In my house, I have a box that I call the electronics graveyard. Sorting through its contents is like a course in the history of cell phones, media players and laptop computers. Each time I upgrade, I end up relegating my older electronics to the box, not wanting to throw them in the trash, but never knowing what else to do with them. When I talk to my friends, I hear tales of similar boxes, shelves and spots in garages and storage sheds filled with automotive products, leftover construction supplies and a host of other things that seem too useful to throw away.
iRecycle is an app designed to help you find facilities that will recycle those items in your own graveyard, making it easy to unclutter your life without adding to waste problems. Here's a rundown on this useful app from Earth911.com.
- Available for any iPhone, iPod Touch or iPad with iOS 4.0 or later and Android 2.1 and later models
- Languages include English, French, German, Japanese, Korean, Polish, Russian and Spanish
- Allows you to search for recycling centers for automotive parts, batteries, construction supplies, electronics, garden items, glass, hazardous materials, household items, metal, paint, paper and plastic. Under each category, there is a multitude of specific materials, so that you can find places that will take everything from asphalt to musical instruments.
- Uses your location to find the recycling centers closest to you and in most cases, tells you how many miles they are from your location.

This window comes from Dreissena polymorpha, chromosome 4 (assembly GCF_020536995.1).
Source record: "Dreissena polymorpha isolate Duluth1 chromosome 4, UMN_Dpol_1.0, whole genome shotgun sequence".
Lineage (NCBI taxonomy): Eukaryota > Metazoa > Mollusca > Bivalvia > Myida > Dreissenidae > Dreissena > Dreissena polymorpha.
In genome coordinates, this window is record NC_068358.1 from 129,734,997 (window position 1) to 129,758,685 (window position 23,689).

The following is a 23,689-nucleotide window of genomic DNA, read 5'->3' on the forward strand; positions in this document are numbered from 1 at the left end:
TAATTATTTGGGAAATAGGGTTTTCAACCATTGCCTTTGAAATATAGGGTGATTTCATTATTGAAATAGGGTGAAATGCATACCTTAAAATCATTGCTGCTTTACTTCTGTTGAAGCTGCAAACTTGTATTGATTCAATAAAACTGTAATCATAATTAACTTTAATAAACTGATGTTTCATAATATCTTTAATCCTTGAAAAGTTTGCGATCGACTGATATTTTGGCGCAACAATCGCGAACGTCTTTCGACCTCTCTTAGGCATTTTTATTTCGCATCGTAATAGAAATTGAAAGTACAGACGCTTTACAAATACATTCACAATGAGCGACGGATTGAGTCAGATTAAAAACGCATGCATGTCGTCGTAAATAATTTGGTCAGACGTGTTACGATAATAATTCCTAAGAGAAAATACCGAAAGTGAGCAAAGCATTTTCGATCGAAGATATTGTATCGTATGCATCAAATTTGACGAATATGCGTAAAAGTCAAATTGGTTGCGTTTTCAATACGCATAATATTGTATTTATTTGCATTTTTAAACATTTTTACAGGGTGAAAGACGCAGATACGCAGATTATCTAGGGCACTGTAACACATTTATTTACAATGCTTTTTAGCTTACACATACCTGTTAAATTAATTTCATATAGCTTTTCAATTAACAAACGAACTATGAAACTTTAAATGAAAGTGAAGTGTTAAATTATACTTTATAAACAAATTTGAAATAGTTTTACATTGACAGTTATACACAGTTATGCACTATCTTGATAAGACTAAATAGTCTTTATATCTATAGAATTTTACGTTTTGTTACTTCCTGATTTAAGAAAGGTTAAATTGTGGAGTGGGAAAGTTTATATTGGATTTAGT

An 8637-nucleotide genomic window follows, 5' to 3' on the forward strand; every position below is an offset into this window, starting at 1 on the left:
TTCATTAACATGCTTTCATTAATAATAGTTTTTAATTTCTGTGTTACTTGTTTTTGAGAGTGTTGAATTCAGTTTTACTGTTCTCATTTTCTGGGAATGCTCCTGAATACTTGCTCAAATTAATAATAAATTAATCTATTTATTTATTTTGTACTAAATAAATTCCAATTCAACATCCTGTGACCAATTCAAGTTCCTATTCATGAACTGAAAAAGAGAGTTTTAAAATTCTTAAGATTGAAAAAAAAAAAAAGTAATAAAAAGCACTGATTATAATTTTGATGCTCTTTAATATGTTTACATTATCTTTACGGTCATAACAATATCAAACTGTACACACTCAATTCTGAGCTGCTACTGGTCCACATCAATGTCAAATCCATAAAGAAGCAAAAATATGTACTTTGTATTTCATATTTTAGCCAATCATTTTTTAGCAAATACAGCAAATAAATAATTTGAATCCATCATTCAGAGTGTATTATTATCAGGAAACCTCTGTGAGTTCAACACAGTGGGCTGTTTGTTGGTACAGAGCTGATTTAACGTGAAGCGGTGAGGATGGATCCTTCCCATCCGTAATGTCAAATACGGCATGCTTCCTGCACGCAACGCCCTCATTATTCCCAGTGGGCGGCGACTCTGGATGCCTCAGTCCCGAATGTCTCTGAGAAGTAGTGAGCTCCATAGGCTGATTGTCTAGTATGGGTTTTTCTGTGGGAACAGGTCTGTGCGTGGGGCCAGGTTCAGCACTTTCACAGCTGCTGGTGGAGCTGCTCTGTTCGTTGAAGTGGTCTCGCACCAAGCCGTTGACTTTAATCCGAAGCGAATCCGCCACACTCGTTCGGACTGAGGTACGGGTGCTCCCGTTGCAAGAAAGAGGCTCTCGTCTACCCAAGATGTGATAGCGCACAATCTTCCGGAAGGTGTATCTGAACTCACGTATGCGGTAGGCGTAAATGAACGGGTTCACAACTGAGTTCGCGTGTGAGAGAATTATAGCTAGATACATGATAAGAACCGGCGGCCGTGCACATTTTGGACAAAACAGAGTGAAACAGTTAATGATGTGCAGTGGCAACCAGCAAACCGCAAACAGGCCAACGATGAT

- Provides detailed information about each center, including restrictions on drop-offs, if pickup is available and whether or not the organization is a nonprofit. Hours and contact information are also provided, and you can call a center or visit its website with just one click.
- Catalogs recent environmental news articles and green blog posts from a variety of online sources
iRecycle really does make it easy to find places that will take all of those unwanted items that are cluttering your home. There are listings for things I never even thought about recycling like metal hangers. Using the app helped me discover recycling centers in my local area that I didn't even know existed. In minutes, I was able to find places that would accept everything in my electronics graveyard and use the center profile to plan when I'd visit to drop off my stuff.
The articles component for iRecycle is informative and good for finding things to read when you need to kill time before an appointment or when you're surfing the net at home. One problem I had with the articles section was that not all of the photographs displayed inside of the app, which made some DIY articles that relied heavily on pictures hard to enjoy.